Bernice Rubens 192?–
Welsh novelist and filmmaker.
A distinguished writer who has experimented with style in many of her novels, Rubens has maintained compassion for victims of emotional suffering throughout her fiction. Among the issues Rubens examines are the conflicts in personal relationships and the destructiveness of loneliness. Although most of her themes are pessimistic, Rubens infuses her best works with humor and irony.
In her first four novels Rubens drew on her ethnic background to delineate the inner struggles of Jewish family life. Set on Edge (1960), Rubens's first novel, details the ways in which the members of the Sperber family exploit and hurt each other. Many of the concerns of her early fiction are integrated in The Elected Member (1969; published in the United States as Chosen People), often called Rubens's most accomplished novel. In this work, a Jewish family disintegrates under the pressure of its various problems. Although the themes of these novels are of universal import, the significance of Rubens's families lies in the closeness of her characters and in the compassion she shows toward their plight. Critics find especially praiseworthy Rubens's realistic protagonists and her use of black humor, which balances the pervading bleakness of her work. Rubens won the Booker Prize for The Elected Member.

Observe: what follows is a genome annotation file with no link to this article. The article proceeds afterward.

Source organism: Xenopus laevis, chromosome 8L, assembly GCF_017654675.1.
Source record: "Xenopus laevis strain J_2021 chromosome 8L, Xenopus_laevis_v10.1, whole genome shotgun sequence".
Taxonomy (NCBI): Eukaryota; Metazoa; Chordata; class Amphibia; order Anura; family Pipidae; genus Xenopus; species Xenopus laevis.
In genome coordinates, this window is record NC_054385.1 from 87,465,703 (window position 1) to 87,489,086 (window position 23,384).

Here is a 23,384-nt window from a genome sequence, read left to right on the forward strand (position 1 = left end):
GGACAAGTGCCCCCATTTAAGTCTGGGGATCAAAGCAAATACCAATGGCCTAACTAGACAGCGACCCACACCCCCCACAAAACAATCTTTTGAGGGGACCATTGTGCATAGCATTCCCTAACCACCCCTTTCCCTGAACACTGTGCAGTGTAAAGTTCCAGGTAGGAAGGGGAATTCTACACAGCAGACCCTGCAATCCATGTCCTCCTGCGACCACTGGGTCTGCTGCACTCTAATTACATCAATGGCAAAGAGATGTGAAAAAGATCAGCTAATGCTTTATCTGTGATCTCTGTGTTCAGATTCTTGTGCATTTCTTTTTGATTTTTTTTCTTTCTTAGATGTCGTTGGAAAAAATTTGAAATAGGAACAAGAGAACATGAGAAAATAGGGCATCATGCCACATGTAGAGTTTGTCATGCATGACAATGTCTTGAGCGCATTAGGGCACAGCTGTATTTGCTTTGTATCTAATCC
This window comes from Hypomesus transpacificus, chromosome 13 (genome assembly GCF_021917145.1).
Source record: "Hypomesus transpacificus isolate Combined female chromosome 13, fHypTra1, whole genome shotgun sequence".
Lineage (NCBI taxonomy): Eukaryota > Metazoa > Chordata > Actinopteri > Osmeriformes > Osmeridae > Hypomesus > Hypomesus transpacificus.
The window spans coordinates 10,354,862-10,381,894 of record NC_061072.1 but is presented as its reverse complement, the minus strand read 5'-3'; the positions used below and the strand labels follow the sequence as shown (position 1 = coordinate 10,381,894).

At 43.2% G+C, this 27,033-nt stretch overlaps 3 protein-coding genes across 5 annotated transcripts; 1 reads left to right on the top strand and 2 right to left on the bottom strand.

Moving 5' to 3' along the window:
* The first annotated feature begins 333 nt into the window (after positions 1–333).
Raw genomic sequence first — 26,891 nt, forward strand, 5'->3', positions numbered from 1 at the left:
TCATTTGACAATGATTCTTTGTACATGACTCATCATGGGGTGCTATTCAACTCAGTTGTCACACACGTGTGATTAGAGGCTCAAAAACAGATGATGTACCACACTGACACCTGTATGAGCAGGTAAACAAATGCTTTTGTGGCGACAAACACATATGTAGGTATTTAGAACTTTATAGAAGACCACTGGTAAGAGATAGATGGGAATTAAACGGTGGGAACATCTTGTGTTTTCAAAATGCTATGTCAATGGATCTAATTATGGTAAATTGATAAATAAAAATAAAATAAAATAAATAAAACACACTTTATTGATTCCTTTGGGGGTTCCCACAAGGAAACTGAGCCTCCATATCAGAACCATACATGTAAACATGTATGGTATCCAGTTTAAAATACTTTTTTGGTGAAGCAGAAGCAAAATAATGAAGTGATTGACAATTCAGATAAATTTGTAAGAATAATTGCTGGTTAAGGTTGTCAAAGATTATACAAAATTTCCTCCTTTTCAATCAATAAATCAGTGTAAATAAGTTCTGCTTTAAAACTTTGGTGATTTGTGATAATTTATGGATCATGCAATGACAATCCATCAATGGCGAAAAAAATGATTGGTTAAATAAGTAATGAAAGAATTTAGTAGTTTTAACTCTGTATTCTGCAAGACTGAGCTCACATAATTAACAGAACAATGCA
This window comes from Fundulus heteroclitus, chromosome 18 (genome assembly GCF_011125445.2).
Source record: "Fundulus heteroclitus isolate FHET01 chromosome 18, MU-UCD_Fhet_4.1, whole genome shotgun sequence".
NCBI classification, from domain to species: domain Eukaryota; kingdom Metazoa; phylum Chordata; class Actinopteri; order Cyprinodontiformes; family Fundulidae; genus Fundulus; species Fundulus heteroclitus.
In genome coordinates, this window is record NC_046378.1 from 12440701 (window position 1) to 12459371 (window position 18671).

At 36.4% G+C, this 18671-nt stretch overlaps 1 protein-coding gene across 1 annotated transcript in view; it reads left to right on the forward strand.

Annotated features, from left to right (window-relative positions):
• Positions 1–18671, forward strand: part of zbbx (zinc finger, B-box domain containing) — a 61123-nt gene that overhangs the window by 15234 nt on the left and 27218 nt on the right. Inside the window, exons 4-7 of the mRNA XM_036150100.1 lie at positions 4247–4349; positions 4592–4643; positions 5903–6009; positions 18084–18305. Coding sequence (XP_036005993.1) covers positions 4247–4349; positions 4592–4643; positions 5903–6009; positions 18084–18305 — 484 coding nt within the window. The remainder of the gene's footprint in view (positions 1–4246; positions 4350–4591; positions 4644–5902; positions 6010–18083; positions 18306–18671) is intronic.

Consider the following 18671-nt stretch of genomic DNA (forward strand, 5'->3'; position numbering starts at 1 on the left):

Sunday Best (1971) was Rubens's first novel not primarily concerned with Jewish characters. It is the story of a transvestite forced by a series of scandals to face his unpleasant childhood. In this work, as in all of her fiction during the 1970s, Rubens experimented with perspective. Her darkest novel, Spring Sonata (1979), centers on a four-year-old child who refuses to be born; when he becomes aware of the pain in the exterior world, he cuts his umbilical cord. Birds of Passage (1981), the story of a group of passengers on a cruise ship, was praised for its insights into the lives of its lonely, disaffected protagonists. Although some critics faulted the novel for its inadequate development of character, most agreed that Rubens was skillful in her selection of detail.
In her recent novel Brothers (1983) Rubens again focuses on the Jewish family. In this work she traces the fortunes of several generations of brothers from 1835 to the present. Also included are historical accounts of European anti-Semitism.
(See also CLC, Vol. 19; Contemporary Authors, Vols. 25-28, rev. ed.; and Dictionary of Literary Biography, Vol. 14.)